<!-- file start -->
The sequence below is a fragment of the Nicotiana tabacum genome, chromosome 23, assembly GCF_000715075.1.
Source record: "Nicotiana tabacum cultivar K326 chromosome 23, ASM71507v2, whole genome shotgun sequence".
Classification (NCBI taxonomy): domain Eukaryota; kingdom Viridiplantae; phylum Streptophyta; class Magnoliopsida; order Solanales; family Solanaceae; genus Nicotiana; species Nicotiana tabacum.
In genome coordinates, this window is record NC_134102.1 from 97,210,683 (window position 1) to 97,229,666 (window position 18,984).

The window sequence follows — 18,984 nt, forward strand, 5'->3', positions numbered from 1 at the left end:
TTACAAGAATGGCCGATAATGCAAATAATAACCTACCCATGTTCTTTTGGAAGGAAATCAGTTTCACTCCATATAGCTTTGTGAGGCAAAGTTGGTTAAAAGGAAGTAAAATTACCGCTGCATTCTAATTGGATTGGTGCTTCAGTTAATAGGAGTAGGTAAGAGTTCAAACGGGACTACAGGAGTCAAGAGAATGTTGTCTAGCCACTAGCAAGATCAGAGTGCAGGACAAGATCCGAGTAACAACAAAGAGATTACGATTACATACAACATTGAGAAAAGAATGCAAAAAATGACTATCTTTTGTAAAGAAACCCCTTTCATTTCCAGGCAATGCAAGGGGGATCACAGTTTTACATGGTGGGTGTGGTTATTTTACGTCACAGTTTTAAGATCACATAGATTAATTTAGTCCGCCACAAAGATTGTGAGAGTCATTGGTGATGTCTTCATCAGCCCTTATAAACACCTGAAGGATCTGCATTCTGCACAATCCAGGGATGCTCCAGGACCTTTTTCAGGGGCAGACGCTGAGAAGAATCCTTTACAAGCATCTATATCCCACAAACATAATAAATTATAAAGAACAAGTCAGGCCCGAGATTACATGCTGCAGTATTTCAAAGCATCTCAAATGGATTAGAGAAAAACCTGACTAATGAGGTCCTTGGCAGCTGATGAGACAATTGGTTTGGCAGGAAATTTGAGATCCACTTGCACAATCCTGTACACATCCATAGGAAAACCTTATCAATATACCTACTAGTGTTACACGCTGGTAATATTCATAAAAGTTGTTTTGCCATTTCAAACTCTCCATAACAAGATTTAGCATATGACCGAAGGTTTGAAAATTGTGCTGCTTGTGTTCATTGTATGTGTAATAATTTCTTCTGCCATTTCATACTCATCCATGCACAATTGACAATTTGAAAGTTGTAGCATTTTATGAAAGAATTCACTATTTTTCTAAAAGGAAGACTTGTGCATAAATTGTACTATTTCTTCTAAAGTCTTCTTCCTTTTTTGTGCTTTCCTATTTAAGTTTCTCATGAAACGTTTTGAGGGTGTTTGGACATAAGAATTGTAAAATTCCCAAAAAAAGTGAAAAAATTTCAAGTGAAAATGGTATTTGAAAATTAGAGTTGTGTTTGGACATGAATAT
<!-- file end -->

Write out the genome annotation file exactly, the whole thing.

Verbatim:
The sequence below is a fragment of the Nicotiana tabacum genome, chromosome 23, assembly GCF_000715075.1.
Source record: "Nicotiana tabacum cultivar K326 chromosome 23, ASM71507v2, whole genome shotgun sequence".
Classification (NCBI taxonomy): domain Eukaryota; kingdom Viridiplantae; phylum Streptophyta; class Magnoliopsida; order Solanales; family Solanaceae; genus Nicotiana; species Nicotiana tabacum.
In genome coordinates, this window is record NC_134102.1 from 97,210,683 (window position 1) to 97,229,666 (window position 18,984).

The window sequence follows — 18,984 nt, forward strand, 5'->3', positions numbered from 1 at the left end:
TTACAAGAATGGCCGATAATGCAAATAATAACCTACCCATGTTCTTTTGGAAGGAAATCAGTTTCACTCCATATAGCTTTGTGAGGCAAAGTTGGTTAAAAGGAAGTAAAATTACCGCTGCATTCTAATTGGATTGGTGCTTCAGTTAATAGGAGTAGGTAAGAGTTCAAACGGGACTACAGGAGTCAAGAGAATGTTGTCTAGCCACTAGCAAGATCAGAGTGCAGGACAAGATCCGAGTAACAACAAAGAGATTACGATTACATACAACATTGAGAAAAGAATGCAAAAAATGACTATCTTTTGTAAAGAAACCCCTTTCATTTCCAGGCAATGCAAGGGGGATCACAGTTTTACATGGTGGGTGTGGTTATTTTACGTCACAGTTTTAAGATCACATAGATTAATTTAGTCCGCCACAAAGATTGTGAGAGTCATTGGTGATGTCTTCATCAGCCCTTATAAACACCTGAAGGATCTGCATTCTGCACAATCCAGGGATGCTCCAGGACCTTTTTCAGGGGCAGACGCTGAGAAGAATCCTTTACAAGCATCTATATCCCACAAACATAATAAATTATAAAGAACAAGTCAGGCCCGAGATTACATGCTGCAGTATTTCAAAGCATCTCAAATGGATTAGAGAAAAACCTGACTAATGAGGTCCTTGGCAGCTGATGAGACAATTGGTTTGGCAGGAAATTTGAGATCCACTTGCACAATCCTGTACACATCCATAGGAAAACCTTATCAATATACCTACTAGTGTTACACGCTGGTAATATTCATAAAAGTTGTTTTGCCATTTCAAACTCTCCATAACAAGATTTAGCATATGACCGAAGGTTTGAAAATTGTGCTGCTTGTGTTCATTGTATGTGTAATAATTTCTTCTGCCATTTCATACTCATCCATGCACAATTGACAATTTGAAAGTTGTAGCATTTTATGAAAGAATTCACTATTTTTCTAAAAGGAAGACTTGTGCATAAATTGTACTATTTCTTCTAAAGTCTTCTTCCTTTTTTGTGCTTTCCTATTTAAGTTTCTCATGAAACGTTTTGAGGGTGTTTGGACATAAGAATTGTAAAATTCCCAAAAAAAGTGAAAAAATTTCAAGTGAAAATGGTATTTGAAAATTAGAGTTGTGTTTGGACATGAATAT